4. #14
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    Please post your results when the film is done so we can see. I don't use a red filter with Efke 25 and am curious about a side by side test showing the difference. Contrast may be a problem, but post it anyway if something shows up.

  5. #15

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    Just out of curiousity, AA has a picture in one of his books of a deep conifer forest scene, with nice tonal separation on the trees and open shadows, shot using a 44A filter, which he says gives an 'orthochromatic' response. Would Efke-25 unfiltered mimic that look? It would make it an interesting woods, foliage, and jungle film in that case.

    (I know, I know, order a couple of rolls and go find a pine tree to get a real answer)

  6. #16
    127
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    Any Mac users out there intrested in playing with some software for plotting graphs like the ones I posted a few days ago? I've been playing with the software, and it's in a state where its now in a relativly usable form. It's still a bit rough in places (and could do with more data being loaded into it!), but it's starting to be fun to play with.

    If you're interested, then PM me and I'll send you out a beta copy.

    Ian

  7. #17
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    I have processed the EFKE 25 negatives taken with a Red #25 filter. I gave 3 stops more exposure for the filter factor.

    The negatives look better than good. Lots of contrast and detail in the lower zones and the cloudy skies are great.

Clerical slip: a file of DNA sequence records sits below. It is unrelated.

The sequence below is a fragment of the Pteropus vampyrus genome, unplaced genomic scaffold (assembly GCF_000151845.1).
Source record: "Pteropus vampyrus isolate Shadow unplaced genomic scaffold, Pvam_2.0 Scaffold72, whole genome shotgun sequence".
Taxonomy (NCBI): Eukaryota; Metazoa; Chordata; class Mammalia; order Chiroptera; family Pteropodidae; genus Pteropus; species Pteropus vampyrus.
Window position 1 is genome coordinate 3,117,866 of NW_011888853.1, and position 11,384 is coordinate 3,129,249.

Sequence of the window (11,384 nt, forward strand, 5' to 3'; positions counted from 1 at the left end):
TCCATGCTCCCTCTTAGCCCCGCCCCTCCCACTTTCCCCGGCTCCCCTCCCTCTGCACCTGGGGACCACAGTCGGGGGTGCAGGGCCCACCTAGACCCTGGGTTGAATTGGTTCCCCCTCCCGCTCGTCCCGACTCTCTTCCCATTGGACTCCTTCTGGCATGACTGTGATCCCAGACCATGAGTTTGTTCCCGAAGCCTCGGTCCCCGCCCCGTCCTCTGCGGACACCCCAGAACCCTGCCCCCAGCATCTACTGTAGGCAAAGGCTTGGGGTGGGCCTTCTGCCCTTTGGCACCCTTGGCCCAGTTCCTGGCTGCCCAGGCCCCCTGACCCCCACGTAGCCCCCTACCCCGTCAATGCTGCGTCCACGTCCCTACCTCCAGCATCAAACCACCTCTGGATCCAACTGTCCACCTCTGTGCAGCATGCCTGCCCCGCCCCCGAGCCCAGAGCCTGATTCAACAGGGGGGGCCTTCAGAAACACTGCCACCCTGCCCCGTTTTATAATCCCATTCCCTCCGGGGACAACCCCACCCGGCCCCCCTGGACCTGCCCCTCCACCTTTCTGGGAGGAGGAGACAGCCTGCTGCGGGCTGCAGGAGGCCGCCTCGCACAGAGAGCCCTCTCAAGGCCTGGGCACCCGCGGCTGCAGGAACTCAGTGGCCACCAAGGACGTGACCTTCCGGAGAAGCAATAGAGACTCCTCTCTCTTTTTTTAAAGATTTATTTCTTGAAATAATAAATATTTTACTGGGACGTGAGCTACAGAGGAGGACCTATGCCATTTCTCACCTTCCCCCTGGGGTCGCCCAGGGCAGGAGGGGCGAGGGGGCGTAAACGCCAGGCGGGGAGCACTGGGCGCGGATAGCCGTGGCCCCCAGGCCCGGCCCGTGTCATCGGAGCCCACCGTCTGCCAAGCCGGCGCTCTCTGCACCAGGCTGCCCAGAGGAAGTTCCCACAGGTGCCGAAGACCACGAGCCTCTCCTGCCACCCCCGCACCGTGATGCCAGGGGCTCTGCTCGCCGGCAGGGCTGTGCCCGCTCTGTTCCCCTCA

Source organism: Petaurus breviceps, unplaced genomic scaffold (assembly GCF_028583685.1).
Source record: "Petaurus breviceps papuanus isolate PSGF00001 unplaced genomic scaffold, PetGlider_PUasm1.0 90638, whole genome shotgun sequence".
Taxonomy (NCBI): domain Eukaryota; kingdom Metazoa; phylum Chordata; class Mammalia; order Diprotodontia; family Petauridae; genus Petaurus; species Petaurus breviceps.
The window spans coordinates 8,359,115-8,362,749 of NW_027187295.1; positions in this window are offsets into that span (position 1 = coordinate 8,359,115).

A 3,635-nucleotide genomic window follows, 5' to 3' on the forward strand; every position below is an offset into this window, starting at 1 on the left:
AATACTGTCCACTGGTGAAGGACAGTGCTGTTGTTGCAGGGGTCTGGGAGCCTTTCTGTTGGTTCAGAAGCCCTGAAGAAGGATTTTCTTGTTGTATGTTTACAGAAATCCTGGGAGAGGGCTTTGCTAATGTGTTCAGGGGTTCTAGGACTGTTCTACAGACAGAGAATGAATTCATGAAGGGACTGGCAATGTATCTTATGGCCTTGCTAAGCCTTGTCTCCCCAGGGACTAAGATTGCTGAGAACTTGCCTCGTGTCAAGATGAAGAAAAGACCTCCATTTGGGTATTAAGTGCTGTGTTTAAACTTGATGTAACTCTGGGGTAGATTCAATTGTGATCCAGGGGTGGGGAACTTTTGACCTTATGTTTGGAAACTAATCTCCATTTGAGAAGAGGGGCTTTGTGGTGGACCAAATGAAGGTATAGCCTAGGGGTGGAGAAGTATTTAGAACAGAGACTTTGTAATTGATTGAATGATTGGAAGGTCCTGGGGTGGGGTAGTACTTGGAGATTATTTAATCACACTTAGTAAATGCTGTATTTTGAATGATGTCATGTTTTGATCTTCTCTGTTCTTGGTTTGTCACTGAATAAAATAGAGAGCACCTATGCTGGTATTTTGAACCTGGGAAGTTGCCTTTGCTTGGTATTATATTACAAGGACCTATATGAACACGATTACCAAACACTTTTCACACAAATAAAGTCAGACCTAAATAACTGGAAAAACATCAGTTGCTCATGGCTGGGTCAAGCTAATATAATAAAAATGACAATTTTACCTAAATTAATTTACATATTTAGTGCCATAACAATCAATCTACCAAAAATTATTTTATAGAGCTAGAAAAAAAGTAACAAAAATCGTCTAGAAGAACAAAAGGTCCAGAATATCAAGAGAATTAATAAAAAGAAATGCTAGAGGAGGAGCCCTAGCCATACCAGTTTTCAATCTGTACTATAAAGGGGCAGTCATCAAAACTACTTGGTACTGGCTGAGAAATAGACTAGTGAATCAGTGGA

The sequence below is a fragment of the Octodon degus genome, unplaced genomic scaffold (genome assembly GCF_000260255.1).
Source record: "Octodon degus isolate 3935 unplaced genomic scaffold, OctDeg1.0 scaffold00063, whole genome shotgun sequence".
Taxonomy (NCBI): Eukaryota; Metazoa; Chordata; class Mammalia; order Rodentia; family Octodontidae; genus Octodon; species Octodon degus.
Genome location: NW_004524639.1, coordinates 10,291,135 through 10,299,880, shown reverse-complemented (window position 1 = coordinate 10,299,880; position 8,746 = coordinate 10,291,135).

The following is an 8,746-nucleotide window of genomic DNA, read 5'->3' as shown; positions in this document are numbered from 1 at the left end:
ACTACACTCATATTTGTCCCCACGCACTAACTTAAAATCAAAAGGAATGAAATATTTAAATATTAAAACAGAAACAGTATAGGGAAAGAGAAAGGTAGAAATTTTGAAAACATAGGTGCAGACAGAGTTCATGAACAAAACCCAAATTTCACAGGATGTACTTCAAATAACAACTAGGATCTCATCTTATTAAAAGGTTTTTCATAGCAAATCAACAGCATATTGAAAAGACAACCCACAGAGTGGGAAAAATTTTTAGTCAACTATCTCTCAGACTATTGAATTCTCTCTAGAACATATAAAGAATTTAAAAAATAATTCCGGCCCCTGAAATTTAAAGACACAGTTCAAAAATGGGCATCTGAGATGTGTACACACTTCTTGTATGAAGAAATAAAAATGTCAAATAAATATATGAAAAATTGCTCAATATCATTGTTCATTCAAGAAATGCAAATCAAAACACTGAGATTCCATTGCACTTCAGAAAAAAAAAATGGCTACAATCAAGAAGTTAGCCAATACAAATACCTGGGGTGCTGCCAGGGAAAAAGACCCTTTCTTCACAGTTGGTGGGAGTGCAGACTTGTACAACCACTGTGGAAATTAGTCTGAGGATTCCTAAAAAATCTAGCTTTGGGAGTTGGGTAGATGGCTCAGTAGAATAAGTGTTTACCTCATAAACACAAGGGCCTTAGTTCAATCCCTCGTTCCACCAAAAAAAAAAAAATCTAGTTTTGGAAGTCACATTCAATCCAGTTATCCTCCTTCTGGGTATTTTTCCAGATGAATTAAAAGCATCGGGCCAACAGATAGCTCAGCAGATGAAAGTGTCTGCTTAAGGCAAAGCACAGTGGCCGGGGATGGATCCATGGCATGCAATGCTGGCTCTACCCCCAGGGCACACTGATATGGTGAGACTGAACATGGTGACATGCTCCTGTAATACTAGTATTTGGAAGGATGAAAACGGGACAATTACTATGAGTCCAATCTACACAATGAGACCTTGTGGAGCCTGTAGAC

I"m very pleased with the way the EFKE 25 negs came out with the red filter.

    I am developing the TMAX 100 negs next in Pyrocat-HD to compare with the EFKE film.

    Prints in a week or two.

    -Mike

  8. #18
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    Whew. I've processed a lot of 5x7 negatives so far. They're washing now. I really like the EFKE 100 negatives, too.

    I'm gonna pop open a bottle of wine and have a glass or two while they wash.

    Anyone want to join me?

    -Mike

  9. #19
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    I'm up to over 50 5x7's developed so far. All EFKE film and a few more to go. Then on to the TMAX 100 5x7 in Pyrocat HD. Then the 8x10 EFKE and TMAX 100 and some rolls of 120, too.

    Wine is still holding out, more bottles in the pantry if needed!

    -Mike

  10. #20
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    Mike, if you run out of film, do you buy more and then run out of wine? This is sort of like chocolate sauce and ice cream.

    "Opps, I ran out of ice cream and have too much chocolate sauce left in the bowl, so I added ice cream. Now, I've run out of sauce for the ice cream so I'll have to add more and, oops, I'm out of ice cream again so...."

    Still want to see the Efke 25 and 25 red filter prints when you get them done. I'm wondering if the filter is the hot tip for cutting down contrast for better control with this flashy beast of a film.